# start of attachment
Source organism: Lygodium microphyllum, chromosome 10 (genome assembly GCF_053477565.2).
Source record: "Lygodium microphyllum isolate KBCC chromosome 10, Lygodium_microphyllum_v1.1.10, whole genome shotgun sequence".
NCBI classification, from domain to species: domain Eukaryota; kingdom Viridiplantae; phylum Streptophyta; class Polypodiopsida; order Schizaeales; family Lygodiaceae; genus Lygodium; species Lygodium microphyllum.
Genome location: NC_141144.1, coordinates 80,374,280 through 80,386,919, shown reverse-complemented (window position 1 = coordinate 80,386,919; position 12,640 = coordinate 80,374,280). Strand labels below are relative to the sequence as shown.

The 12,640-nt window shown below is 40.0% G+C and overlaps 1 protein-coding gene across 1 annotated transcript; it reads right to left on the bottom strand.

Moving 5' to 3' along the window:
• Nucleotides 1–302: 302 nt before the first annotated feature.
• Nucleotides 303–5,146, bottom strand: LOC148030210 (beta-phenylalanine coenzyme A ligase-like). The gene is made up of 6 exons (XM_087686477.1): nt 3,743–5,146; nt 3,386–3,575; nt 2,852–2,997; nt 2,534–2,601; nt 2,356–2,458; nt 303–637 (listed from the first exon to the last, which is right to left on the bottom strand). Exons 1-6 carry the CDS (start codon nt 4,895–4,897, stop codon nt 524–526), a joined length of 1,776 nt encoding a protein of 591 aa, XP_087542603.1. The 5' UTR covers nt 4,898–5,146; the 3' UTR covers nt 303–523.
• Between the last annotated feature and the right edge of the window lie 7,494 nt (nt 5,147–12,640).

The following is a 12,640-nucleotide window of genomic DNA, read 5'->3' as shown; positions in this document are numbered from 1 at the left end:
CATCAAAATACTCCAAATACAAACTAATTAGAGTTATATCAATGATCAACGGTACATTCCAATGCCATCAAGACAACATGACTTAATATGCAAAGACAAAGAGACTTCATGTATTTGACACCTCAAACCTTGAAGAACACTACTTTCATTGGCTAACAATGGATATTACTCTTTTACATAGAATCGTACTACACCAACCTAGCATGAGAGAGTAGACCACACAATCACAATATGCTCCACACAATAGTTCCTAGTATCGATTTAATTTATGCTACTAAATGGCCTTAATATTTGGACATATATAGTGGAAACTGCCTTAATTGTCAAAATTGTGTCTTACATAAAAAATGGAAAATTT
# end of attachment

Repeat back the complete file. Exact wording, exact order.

Source organism: Lygodium microphyllum, chromosome 10 (genome assembly GCF_053477565.2).
Source record: "Lygodium microphyllum isolate KBCC chromosome 10, Lygodium_microphyllum_v1.1.10, whole genome shotgun sequence".
NCBI classification, from domain to species: domain Eukaryota; kingdom Viridiplantae; phylum Streptophyta; class Polypodiopsida; order Schizaeales; family Lygodiaceae; genus Lygodium; species Lygodium microphyllum.
Genome location: NC_141144.1, coordinates 80,374,280 through 80,386,919, shown reverse-complemented (window position 1 = coordinate 80,386,919; position 12,640 = coordinate 80,374,280). Strand labels below are relative to the sequence as shown.

The 12,640-nt window shown below is 40.0% G+C and overlaps 1 protein-coding gene across 1 annotated transcript; it reads right to left on the bottom strand.

Moving 5' to 3' along the window:
• Nucleotides 1–302: 302 nt before the first annotated feature.
• Nucleotides 303–5,146, bottom strand: LOC148030210 (beta-phenylalanine coenzyme A ligase-like). The gene is made up of 6 exons (XM_087686477.1): nt 3,743–5,146; nt 3,386–3,575; nt 2,852–2,997; nt 2,534–2,601; nt 2,356–2,458; nt 303–637 (listed from the first exon to the last, which is right to left on the bottom strand). Exons 1-6 carry the CDS (start codon nt 4,895–4,897, stop codon nt 524–526), a joined length of 1,776 nt encoding a protein of 591 aa, XP_087542603.1. The 5' UTR covers nt 4,898–5,146; the 3' UTR covers nt 303–523.
• Between the last annotated feature and the right edge of the window lie 7,494 nt (nt 5,147–12,640).

The following is a 12,640-nucleotide window of genomic DNA, read 5'->3' as shown; positions in this document are numbered from 1 at the left end:
CATCAAAATACTCCAAATACAAACTAATTAGAGTTATATCAATGATCAACGGTACATTCCAATGCCATCAAGACAACATGACTTAATATGCAAAGACAAAGAGACTTCATGTATTTGACACCTCAAACCTTGAAGAACACTACTTTCATTGGCTAACAATGGATATTACTCTTTTACATAGAATCGTACTACACCAACCTAGCATGAGAGAGTAGACCACACAATCACAATATGCTCCACACAATAGTTCCTAGTATCGATTTAATTTATGCTACTAAATGGCCTTAATATTTGGACATATATAGTGGAAACTGCCTTAATTGTCAAAATTGTGTCTTACATAAAAAATGGAAAATTT